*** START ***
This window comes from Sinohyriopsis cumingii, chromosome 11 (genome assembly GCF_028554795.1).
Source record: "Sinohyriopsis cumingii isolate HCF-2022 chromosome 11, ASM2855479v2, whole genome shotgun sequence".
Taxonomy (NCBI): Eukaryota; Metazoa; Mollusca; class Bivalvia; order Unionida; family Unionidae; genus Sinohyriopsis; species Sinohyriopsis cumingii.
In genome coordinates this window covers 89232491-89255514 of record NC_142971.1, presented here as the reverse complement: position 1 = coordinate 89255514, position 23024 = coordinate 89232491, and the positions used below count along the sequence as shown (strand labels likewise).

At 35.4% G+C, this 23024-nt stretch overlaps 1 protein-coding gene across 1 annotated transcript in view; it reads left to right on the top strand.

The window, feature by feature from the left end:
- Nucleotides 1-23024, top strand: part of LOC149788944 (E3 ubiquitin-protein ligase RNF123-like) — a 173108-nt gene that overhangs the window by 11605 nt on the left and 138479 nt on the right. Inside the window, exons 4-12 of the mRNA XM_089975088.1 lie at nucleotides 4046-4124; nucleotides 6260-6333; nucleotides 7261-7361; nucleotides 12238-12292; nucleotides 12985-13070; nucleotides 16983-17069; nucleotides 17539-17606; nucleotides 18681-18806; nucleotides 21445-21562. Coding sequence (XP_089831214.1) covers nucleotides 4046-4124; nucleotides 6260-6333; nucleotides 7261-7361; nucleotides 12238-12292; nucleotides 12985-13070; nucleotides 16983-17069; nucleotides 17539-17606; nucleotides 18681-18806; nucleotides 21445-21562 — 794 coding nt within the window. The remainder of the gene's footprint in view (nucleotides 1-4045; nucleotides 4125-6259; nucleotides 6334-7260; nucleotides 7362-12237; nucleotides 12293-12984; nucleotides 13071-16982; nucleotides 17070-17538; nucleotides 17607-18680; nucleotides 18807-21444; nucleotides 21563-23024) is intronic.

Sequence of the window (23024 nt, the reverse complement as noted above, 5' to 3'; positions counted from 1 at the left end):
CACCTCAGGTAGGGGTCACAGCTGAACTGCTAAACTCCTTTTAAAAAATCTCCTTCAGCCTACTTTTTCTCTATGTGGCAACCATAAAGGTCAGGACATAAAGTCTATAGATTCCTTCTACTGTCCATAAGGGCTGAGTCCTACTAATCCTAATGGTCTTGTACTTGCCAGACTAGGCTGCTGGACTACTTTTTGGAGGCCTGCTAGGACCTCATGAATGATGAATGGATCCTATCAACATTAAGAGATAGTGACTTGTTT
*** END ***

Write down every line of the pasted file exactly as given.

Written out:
This window comes from Sinohyriopsis cumingii, chromosome 11 (genome assembly GCF_028554795.1).
Source record: "Sinohyriopsis cumingii isolate HCF-2022 chromosome 11, ASM2855479v2, whole genome shotgun sequence".
Taxonomy (NCBI): Eukaryota; Metazoa; Mollusca; class Bivalvia; order Unionida; family Unionidae; genus Sinohyriopsis; species Sinohyriopsis cumingii.
In genome coordinates this window covers 89232491-89255514 of record NC_142971.1, presented here as the reverse complement: position 1 = coordinate 89255514, position 23024 = coordinate 89232491, and the positions used below count along the sequence as shown (strand labels likewise).

At 35.4% G+C, this 23024-nt stretch overlaps 1 protein-coding gene across 1 annotated transcript in view; it reads left to right on the top strand.

The window, feature by feature from the left end:
- Nucleotides 1-23024, top strand: part of LOC149788944 (E3 ubiquitin-protein ligase RNF123-like) — a 173108-nt gene that overhangs the window by 11605 nt on the left and 138479 nt on the right. Inside the window, exons 4-12 of the mRNA XM_089975088.1 lie at nucleotides 4046-4124; nucleotides 6260-6333; nucleotides 7261-7361; nucleotides 12238-12292; nucleotides 12985-13070; nucleotides 16983-17069; nucleotides 17539-17606; nucleotides 18681-18806; nucleotides 21445-21562. Coding sequence (XP_089831214.1) covers nucleotides 4046-4124; nucleotides 6260-6333; nucleotides 7261-7361; nucleotides 12238-12292; nucleotides 12985-13070; nucleotides 16983-17069; nucleotides 17539-17606; nucleotides 18681-18806; nucleotides 21445-21562 — 794 coding nt within the window. The remainder of the gene's footprint in view (nucleotides 1-4045; nucleotides 4125-6259; nucleotides 6334-7260; nucleotides 7362-12237; nucleotides 12293-12984; nucleotides 13071-16982; nucleotides 17070-17538; nucleotides 17607-18680; nucleotides 18807-21444; nucleotides 21563-23024) is intronic.

Sequence of the window (23024 nt, the reverse complement as noted above, 5' to 3'; positions counted from 1 at the left end):
CACCTCAGGTAGGGGTCACAGCTGAACTGCTAAACTCCTTTTAAAAAATCTCCTTCAGCCTACTTTTTCTCTATGTGGCAACCATAAAGGTCAGGACATAAAGTCTATAGATTCCTTCTACTGTCCATAAGGGCTGAGTCCTACTAATCCTAATGGTCTTGTACTTGCCAGACTAGGCTGCTGGACTACTTTTTGGAGGCCTGCTAGGACCTCATGAATGATGAATGGATCCTATCAACATTAAGAGATAGTGACTTGTTT